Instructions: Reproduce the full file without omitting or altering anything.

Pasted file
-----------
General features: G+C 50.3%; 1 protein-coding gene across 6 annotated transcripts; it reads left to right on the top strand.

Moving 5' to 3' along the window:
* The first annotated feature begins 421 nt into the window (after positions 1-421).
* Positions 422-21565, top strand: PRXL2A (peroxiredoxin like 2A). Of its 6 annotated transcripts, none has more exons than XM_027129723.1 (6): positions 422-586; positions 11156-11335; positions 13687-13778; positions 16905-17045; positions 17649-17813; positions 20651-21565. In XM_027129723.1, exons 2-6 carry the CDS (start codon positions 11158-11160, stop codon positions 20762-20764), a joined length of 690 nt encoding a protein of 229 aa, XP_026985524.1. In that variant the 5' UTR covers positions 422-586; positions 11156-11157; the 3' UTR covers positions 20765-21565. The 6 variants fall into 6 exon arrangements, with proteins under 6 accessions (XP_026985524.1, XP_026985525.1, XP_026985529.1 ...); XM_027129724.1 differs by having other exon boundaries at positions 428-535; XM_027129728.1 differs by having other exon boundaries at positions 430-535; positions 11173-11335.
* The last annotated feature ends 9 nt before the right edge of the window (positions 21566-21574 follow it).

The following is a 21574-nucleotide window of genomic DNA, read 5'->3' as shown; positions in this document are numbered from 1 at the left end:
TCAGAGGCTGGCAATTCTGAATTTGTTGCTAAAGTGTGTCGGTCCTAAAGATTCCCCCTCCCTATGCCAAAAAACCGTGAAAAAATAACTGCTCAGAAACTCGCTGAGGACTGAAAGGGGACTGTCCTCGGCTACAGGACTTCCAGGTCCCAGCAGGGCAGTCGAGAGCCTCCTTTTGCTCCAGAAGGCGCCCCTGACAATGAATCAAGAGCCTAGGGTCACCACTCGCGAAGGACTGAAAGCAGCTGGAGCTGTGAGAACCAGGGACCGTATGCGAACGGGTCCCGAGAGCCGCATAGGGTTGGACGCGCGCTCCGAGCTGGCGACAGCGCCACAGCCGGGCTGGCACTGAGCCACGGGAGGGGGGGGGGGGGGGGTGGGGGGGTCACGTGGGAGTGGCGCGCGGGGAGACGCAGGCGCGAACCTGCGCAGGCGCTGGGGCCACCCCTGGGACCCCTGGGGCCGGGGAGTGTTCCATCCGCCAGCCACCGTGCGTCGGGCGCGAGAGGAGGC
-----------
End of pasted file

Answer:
General features: G+C 50.3%; 1 protein-coding gene across 6 annotated transcripts; it reads left to right on the top strand.

Moving 5' to 3' along the window:
* The first annotated feature begins 421 nt into the window (after positions 1-421).
* Positions 422-21565, top strand: PRXL2A (peroxiredoxin like 2A). Of its 6 annotated transcripts, none has more exons than XM_027129723.1 (6): positions 422-586; positions 11156-11335; positions 13687-13778; positions 16905-17045; positions 17649-17813; positions 20651-21565. In XM_027129723.1, exons 2-6 carry the CDS (start codon positions 11158-11160, stop codon positions 20762-20764), a joined length of 690 nt encoding a protein of 229 aa, XP_026985524.1. In that variant the 5' UTR covers positions 422-586; positions 11156-11157; the 3' UTR covers positions 20765-21565. The 6 variants fall into 6 exon arrangements, with proteins under 6 accessions (XP_026985524.1, XP_026985525.1, XP_026985529.1 ...); XM_027129724.1 differs by having other exon boundaries at positions 428-535; XM_027129728.1 differs by having other exon boundaries at positions 430-535; positions 11173-11335.
* The last annotated feature ends 9 nt before the right edge of the window (positions 21566-21574 follow it).

The following is a 21574-nucleotide window of genomic DNA, read 5'->3' as shown; positions in this document are numbered from 1 at the left end:
TCAGAGGCTGGCAATTCTGAATTTGTTGCTAAAGTGTGTCGGTCCTAAAGATTCCCCCTCCCTATGCCAAAAAACCGTGAAAAAATAACTGCTCAGAAACTCGCTGAGGACTGAAAGGGGACTGTCCTCGGCTACAGGACTTCCAGGTCCCAGCAGGGCAGTCGAGAGCCTCCTTTTGCTCCAGAAGGCGCCCCTGACAATGAATCAAGAGCCTAGGGTCACCACTCGCGAAGGACTGAAAGCAGCTGGAGCTGTGAGAACCAGGGACCGTATGCGAACGGGTCCCGAGAGCCGCATAGGGTTGGACGCGCGCTCCGAGCTGGCGACAGCGCCACAGCCGGGCTGGCACTGAGCCACGGGAGGGGGGGGGGGGGGGGTGGGGGGGTCACGTGGGAGTGGCGCGCGGGGAGACGCAGGCGCGAACCTGCGCAGGCGCTGGGGCCACCCCTGGGACCCCTGGGGCCGGGGAGTGTTCCATCCGCCAGCCACCGTGCGTCGGGCGCGAGAGGAGGC